Don’t mention the climate

Having just watched Before the Flood it is disheartening to see another warning to ourselves of the damage we are doing to ourselves. The movie is a call to action to correct our damaging climate change course. Let us be clear, Earth will exist regardless of whether we work to retain our lifestyle or perhaps even our existence. Advanced civilisations have crumbled and species have become extinct throughout the history of our planet. The warnings are not new, they have been ignored throughout the past two hundred years.

Consider Thomas Malthus writing about the subservience of the human race to the laws of nature in 1798:

Through the animal and vegetable kingdoms, nature has scattered the seeds of life abroad with the most profuse and liberal hand. She has been comparatively sparing in the room and the nourishment necessary to rear them. The germs of existence contained in this spot of earth, with ample food, and ample room to expand in, would fill millions of worlds in the course of a few thousand years. Necessity, that imperious all-pervading law of nature, restrains them within the prescribed bounds. The race of plants, and the race of animals shrink under this great restrictive law. And the race of man cannot, by any efforts of reason, escape from it.

Or the economist John Maynard Keynes in 1933, delivering a warning to us about how our political and economic processes were not being utilised for the good of humanity:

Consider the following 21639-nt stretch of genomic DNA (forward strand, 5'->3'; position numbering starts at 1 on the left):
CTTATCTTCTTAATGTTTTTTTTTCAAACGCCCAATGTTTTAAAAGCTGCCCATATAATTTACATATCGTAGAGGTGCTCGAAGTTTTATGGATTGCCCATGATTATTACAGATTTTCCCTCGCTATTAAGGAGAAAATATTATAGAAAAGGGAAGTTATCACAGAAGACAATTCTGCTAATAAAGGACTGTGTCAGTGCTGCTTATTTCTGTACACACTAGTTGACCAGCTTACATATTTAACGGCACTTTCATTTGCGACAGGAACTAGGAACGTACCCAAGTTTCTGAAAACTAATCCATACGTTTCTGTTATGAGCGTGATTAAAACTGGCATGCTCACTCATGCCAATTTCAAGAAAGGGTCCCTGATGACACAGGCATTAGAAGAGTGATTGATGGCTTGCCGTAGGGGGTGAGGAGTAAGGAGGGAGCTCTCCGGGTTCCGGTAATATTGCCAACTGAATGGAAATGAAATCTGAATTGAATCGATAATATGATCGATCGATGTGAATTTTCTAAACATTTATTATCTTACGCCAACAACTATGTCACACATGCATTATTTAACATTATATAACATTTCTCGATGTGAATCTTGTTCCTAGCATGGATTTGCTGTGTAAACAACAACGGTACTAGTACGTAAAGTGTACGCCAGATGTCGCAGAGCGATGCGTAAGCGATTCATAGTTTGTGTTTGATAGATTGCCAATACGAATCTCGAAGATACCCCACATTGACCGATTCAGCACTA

For the minds of this generation are still so be-clouded by bogus calculations that they distrust conclusions which should be obvious, out of a reliance on a system of financial accounting which casts doubt on whether such an operation will “pay.” We have to remain poor because it does not “pay” to be rich. We have to live in hovels, not because we cannot build palaces, but because we cannot “afford” them. The same rule of self-destructive financial calculation governs every walk of life. We destroy the beauty of the countryside because the unappropriated splendours of nature have no economic value. We are capable of shutting off the sun and the stars because they do not pay a dividend. London is one of the richest cities in the history of civilisation, but it cannot “afford” the highest standards of achievement of which its own living citizens are capable, because they do not “pay.” […] Today we suffer disillusion, not because we are poorer than we were – on the contrary even today we enjoy, in Great Britain at least, a higher standard of life than at any previous period, but because other values seem to have been sacrificed and because they seem to have been sacrificed unnecessarily, inasmuch as our economic system is not, in fact, enabling us to exploit to the utmost the possibilities for economic wealth afforded by the progress of our technique, but falls far short of this, leading us to feel that we might as well have used up the margin in more satisfying ways.